The entire Roaring Fork watershed is at 76 percent for snow-water equivalent and 67 percent of normal for water year-to-date precipitation. The National Resources Conservation Service releases a monthly water supply outlook report based on SNOTEL data. For March 1, the Roaring Fork Basin was predicted to be at 59 percent of average volume for April through July. That dropped to 49 percent of average by mid month.
Not just depth
Snow-water equivalent is the best predictor of streamflow volume, but there are other factors that can affect the volume, and especially the timing, of spring runoff. Some of those include the date when the ground becomes free of snow cover, solar radiation, whether there is a layer of dust in the snowpack, and the soil moisture conditions prior to winter’s first hard freeze.
Liza Mitchell, education and outreach coordinator with the Roaring Fork Conservancy, explained that an earlier bare ground date means thirsty plants sprout earlier and absorb the water out of the soil, leaving less to flow into streams. Likewise, a dry fall means lower runoff. If dried-out soil froze with empty pore space, the snowmelt will fill these empty spaces in the soil first, instead of flowing into waterways.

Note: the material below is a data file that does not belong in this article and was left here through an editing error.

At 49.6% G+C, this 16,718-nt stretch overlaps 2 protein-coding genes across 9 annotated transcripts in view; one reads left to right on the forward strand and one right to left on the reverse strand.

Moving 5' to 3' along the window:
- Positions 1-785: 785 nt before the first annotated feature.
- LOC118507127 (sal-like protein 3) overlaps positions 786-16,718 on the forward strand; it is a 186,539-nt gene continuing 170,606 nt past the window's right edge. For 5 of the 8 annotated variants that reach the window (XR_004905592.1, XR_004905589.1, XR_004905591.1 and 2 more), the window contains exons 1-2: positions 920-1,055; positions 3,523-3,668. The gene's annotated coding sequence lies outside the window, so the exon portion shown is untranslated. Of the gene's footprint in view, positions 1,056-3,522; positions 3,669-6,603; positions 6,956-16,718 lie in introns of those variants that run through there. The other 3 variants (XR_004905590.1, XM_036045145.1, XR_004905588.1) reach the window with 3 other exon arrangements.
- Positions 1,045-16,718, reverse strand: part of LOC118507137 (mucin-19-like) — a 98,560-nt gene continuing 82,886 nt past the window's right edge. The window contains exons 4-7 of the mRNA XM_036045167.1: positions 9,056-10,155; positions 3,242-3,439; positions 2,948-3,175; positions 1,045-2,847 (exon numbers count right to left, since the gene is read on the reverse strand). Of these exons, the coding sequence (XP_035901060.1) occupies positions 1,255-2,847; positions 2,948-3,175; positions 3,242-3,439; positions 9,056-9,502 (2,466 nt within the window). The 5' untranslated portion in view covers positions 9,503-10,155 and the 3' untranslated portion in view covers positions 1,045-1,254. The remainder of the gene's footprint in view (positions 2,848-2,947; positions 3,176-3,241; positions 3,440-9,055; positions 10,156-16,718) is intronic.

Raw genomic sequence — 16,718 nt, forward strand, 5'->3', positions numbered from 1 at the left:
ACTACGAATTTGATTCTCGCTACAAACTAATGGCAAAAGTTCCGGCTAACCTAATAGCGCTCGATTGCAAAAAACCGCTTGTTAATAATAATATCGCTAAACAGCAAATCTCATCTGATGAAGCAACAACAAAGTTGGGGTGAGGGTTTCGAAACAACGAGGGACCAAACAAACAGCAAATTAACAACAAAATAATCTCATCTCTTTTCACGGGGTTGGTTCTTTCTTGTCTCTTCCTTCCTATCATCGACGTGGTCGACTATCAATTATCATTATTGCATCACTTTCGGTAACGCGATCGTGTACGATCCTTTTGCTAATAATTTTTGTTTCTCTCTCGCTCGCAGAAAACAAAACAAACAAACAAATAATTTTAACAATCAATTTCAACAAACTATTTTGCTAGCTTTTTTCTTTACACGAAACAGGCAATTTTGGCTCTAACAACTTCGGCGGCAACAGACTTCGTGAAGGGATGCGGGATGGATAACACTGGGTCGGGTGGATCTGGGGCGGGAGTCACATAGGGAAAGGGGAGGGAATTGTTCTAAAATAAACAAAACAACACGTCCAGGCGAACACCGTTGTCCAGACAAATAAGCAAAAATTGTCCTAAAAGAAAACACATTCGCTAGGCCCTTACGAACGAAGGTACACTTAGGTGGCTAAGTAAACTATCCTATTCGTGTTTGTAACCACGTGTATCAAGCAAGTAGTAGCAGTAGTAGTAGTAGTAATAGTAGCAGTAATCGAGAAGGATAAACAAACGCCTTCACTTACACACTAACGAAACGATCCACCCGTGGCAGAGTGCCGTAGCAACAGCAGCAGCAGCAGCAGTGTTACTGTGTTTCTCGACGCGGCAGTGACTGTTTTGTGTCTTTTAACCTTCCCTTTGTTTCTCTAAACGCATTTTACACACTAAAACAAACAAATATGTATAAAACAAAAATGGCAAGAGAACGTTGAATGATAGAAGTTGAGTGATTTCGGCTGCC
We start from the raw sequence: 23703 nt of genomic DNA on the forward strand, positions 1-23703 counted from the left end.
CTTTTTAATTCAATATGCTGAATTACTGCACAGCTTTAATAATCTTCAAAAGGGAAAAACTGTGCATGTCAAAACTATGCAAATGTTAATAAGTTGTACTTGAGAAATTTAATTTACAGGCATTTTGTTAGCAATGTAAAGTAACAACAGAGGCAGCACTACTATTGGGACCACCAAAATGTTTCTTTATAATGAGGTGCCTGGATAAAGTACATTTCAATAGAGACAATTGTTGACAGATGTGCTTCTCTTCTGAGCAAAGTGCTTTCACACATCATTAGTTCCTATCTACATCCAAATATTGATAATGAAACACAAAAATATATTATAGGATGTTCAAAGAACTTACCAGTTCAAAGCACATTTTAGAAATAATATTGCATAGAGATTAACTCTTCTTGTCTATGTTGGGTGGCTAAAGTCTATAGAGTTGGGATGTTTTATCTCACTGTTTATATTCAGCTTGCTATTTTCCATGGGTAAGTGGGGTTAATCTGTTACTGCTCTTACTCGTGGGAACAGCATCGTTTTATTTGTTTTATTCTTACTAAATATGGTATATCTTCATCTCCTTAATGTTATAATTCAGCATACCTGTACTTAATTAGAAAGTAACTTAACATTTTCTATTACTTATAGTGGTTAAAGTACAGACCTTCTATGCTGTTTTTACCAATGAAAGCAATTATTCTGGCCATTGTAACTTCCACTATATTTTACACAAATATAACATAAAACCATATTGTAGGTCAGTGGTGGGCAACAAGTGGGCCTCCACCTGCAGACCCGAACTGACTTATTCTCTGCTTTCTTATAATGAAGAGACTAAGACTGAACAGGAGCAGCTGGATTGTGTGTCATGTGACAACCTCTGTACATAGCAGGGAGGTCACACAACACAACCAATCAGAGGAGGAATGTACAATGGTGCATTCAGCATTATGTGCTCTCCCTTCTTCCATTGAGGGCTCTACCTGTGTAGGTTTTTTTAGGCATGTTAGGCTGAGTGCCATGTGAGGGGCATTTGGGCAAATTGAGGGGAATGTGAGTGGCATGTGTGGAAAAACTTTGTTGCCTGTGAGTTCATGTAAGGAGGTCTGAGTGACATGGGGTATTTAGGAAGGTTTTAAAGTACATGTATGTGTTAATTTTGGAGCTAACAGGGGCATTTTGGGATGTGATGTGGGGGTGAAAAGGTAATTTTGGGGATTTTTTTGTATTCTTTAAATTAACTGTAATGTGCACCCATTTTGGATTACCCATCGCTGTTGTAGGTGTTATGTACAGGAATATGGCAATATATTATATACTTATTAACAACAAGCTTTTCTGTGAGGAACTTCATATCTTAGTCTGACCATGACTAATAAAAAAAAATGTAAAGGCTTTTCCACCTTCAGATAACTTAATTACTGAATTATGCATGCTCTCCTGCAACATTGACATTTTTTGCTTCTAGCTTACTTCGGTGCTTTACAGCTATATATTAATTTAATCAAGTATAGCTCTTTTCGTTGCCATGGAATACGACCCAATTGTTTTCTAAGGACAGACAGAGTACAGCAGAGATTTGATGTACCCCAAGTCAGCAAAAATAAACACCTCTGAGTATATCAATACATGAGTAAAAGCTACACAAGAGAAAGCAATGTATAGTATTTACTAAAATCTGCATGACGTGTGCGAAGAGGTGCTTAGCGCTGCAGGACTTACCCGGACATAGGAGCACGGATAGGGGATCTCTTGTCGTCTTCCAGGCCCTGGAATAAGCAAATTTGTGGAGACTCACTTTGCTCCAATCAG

Dust on snow and solar radiation also can affect streamflow volume and timing. Spring storms from the southwest can deposit a layer of dark-colored dust on top of the snowpack causing it to melt quicker. Sometimes the dust layer is buried several inches or feet down.
“If you have bright white snow, most of the solar radiation is going to get bounced off,” Mitchell said. “If there’s a dust event, it can change the reflectivity of the snow. Now that solar radiation is hitting a darker surface, most of the energy is being absorbed by the snowpack.”
NRCS streamflow forecasts are created using only the SNOTEL data and don’t take into account these other environmental variables. The reason for this is mostly for simplicity’s sake. NRCS manages about 600 streamflow forecasts throughout the western United States with a limited staff, said Angus Goodbody, a Portland, Oregon-based NRCS forecast hydrologist.
“If you have a good way to account for these other factors, then yes, they should improve your forecast,” Goodbody said. “But the biggest impact [these other factors] will have is not on the total volume, but the timing of runoff. We are predicting total volume, not when it’s going to happen.”